Among the other hazards associated with tyre manufacturing is the overconsumption or depletion of natural resources. Due to the ever-growing demand for tyre-based transportation, this is a major problem that needs to be addressed. In 2018, the global demand for vehicle tyres reached 1.6 billion units.
There is a very real concern, however, that the natural rubber deposits may be depleted faster than they can be replenished as a result of this rapid growth. Furthermore, this issue of resource allocation becomes even more complicated due to the negative environmental effects of increased tyre production.
IS RUBBER SUSTAINABLE?
Rubber harvesting has potential environmental effects, which makes it difficult to say how sustainable it is. For tyres to be produced from natural rubber, forests and wildlife habitats are destroyed every year during the process of planting the Hevea Brasiliensis. Not to mention, some raw rubber producers may not utilise ethical or sustainable practices when producing their raw rubber. Some suppliers disrupt Southeast Asia and other places where rubber trees grow by engaging in illegal work practices and deforestation. That, unfortunately, can harm our natural resources.
WHERE IS NATURAL RUBBER SOURCED?
The rubber trees in Asia produce most of the rubber used in natural rubber tyres. Countries where rubber trees can be found are India, Indonesia, southern China and Vietnam. The climatic conditions and soils of these countries make them the best places to grow rubber trees. Rubber trees grown in these countries account for 90% of the natural rubber produced in the world.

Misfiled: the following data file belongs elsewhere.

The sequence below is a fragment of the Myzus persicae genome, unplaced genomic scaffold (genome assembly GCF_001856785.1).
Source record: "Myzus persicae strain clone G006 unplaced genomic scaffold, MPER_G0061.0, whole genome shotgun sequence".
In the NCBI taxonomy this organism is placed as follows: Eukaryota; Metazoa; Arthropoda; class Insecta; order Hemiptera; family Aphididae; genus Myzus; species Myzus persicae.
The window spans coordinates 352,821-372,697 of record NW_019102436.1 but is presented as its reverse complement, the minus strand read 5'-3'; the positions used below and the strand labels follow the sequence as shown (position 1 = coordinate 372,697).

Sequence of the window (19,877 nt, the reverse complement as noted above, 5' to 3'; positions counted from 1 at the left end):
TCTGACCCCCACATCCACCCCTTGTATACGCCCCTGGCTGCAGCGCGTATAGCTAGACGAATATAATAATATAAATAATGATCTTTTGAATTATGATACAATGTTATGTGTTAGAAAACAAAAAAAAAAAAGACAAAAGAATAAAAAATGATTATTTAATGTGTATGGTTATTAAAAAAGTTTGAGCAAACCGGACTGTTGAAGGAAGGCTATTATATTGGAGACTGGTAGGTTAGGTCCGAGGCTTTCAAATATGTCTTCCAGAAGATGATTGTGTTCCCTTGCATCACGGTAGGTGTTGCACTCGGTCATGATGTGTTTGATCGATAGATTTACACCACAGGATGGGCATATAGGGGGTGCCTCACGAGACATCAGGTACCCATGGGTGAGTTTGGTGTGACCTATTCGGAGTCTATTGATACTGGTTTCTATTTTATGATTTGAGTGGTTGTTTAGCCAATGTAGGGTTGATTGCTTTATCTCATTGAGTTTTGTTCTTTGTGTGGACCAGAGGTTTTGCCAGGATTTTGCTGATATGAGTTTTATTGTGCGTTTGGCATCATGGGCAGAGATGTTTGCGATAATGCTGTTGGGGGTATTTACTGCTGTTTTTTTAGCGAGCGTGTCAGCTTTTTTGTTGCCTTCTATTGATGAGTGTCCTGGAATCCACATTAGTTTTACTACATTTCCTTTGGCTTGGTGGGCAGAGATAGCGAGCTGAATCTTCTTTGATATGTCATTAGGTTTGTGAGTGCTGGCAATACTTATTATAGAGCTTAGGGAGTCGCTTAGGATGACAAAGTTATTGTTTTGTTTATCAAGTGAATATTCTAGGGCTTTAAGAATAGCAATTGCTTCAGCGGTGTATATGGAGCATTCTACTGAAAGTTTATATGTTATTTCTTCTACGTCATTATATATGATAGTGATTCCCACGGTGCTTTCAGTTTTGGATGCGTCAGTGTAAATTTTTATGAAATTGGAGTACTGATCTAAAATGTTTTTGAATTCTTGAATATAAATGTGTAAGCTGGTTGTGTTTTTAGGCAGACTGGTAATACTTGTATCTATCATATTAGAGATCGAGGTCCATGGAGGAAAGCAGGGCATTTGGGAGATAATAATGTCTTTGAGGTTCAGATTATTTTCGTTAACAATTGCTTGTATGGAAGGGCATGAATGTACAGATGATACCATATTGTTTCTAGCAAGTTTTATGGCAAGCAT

There has been a steady increase in natural rubber demand in recent decades. Large areas of forests in Asia have often been cleared to plant rubber trees. These forests have been considered among the most threatened on earth. Tigers, elephants and other endangered species call these ecosystems their home.
It’s also crucial to note that it takes up to 7 years for rubber trees to fully mature. Thus, rubber supply and demand need to be balanced carefully to prevent too much sap from being harvested at once.
USING RECYCLED MATERIALS
Many companies are researching various materials suitable for tyre production to promote more sustainable alternatives to natural rubber. Michelin, for instance, is seeking to produce tyres from plastic trash. In the future, this can reduce waste and pollution while also giving consumers more eco-friendly tyre options. Read more here about Recycling Used Tyres.
USING RE-TREADED TYRES
Instead of using natural rubber, a scarce resource, synthetic rubber can also be used. Creating new rubber from recycled rubber consumes less energy than forming new rubber from synthetic materials. The process also results in fewer natural rubber plants being harvested.
With a re-treaded tyre, approximately 80% of the material required to manufacture a new tyre is saved. The environmental impact of these tyres is significantly reduced as a result. Using a rubber re-tread is also more cost-effective in the long run. Re-treading costs roughly 40% less than the price of acquiring a brand-new tyre.